Cambridge Centre for the study of Western Esotericism

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Correspondences: an online Journal for the Academic Study of Western Esotericism

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Correspondences. An online Journal for the Academic Study of Western Esotericism.

Call for papers. Deadline: feb. 28, 2013.

About

Correspondences seeks to create a public academic forum devoted to discussion and exposition of issues and currents in the field commonly known as ‘Western Esotericism.’ The editors acknowledge that the use of “Western esotericism” as an umbrella term for a widely variant field of alternate scientific and religious ideas is problematic. Thus, articles related to esoteric currents from other global cultural centers may be accepted if a connection to “alternative” currents in “western culture” is implicitly established.

The following list of areas of study is provided for clarification: Alchemy, Anthroposophy, Astrology, Eco-spirituality, Esoteric art, literature, and music, Freemasonry, Geomancy, Gnosticism, Hermeticism, Illuminism, Initiatory secret societies, Kabbalah, Magic, Mesmerism, Mysticism, Naturphilosophie, Neo-paganism, New Age, Occultism, Occulture, Paracelsianism, Rosicrucianism, Satanism, Spiritualism, Theosophy, Traditionalism, Ufology, Witchcraft.

Correspondences encourages submissions from a variety of methodological and disciplinary approaches, such as: History of Religions; Sociology; Art History; Philosophy; History of Science; Literature; ; and Cultural Studies, just to name a few.

Editors

Jimmy Elwing, rMA student, Universiteit van Amsterdam, The Netherlands.

Aren Roukema, rMA student, Universiteit van Amsterdam, The Netherlands.

Editorial Board

Egil Asprem, MA, Researcher, Universiteit van Amsterdam, The Netherlands.

Dr. Henrik Bogdan, University of Gothenburg, Sweden.

Dr. Juan Pablo Bubello, Universidad de Buenos Aires, Argentina.

Dr. Dylan Burns, University of Copenhagen, Denmark.

Dr. Peter Forshaw, Universiteit van Amsterdam, The Netherlands.

Christian Giudice, PhD student, University of Gothenburg, Sweden.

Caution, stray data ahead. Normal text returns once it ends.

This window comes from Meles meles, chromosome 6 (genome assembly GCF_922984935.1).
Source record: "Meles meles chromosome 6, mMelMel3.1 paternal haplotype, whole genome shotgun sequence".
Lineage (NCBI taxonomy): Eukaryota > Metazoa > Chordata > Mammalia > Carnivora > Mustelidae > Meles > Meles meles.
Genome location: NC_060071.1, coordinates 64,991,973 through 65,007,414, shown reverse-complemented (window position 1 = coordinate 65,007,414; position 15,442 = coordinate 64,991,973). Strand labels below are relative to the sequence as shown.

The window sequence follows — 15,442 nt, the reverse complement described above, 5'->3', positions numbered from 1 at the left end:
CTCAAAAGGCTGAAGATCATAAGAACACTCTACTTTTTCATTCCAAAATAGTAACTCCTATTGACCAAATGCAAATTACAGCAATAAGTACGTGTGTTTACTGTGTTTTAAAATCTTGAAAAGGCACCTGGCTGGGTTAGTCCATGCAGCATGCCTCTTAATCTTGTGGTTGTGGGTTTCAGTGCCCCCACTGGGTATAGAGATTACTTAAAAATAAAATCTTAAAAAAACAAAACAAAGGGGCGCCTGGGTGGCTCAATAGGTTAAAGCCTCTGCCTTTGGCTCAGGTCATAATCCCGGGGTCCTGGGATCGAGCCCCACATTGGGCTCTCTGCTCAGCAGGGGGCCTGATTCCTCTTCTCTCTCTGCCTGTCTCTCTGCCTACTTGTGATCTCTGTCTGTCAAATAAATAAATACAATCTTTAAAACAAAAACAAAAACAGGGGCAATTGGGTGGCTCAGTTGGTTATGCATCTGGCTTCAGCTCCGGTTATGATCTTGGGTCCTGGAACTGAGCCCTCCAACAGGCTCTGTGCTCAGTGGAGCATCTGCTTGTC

Dr. Amy Hale, St. Petersburg College, United States.

Prof. Boaz Huss, Ben-Gurion University of the Negev, Israel.

Prof. Birgit Menzel, Universität Mainz, Germany.

More Information, please contact us at

submissions@correspondencesjournal.com

URL: http://correspondencesjournal.com/

GHost: call for papers/ PRESENTATIONS/ PERFORMANCE


Call For Papers/ Presentations/ Performance: 

Hosting 6: “Absence – Haunted Landscapes”

Hosting 7: “Presence – Manifesting Ghosts

GHost invites proposals for papers, presentations, or performances of 30 minutes exploring the desire and attempt to materialise what is absent via the medium of haunted landscapes or through the manifestation of a ghost. We would like to hear from researchers within all fields – anthropology, art history, cultural studies, film studies, history, science, law, literary studies, parapsychology, psychology, philosophy etc. as well as practising artists.

The Hostings will take place in the Court Room, University of London, Senate House between 6.30 – 9.00pm on the 29th February and 14th March.

Please send a (working) title and an abstract of approximately 300 words, also include which Hosting you are submitting to and, if applicable, one or two pictures.  

Send these to Sarah Sparkes at: ghost.hostings@gmail.com 

More about GHost:

http://www.host-a-ghost.blogspot.com

http://www.ghost.hostings.co.uk

Deadline for submissions of proposals: 13th January 2012

Hostings 6: Absence – Haunted Landscapes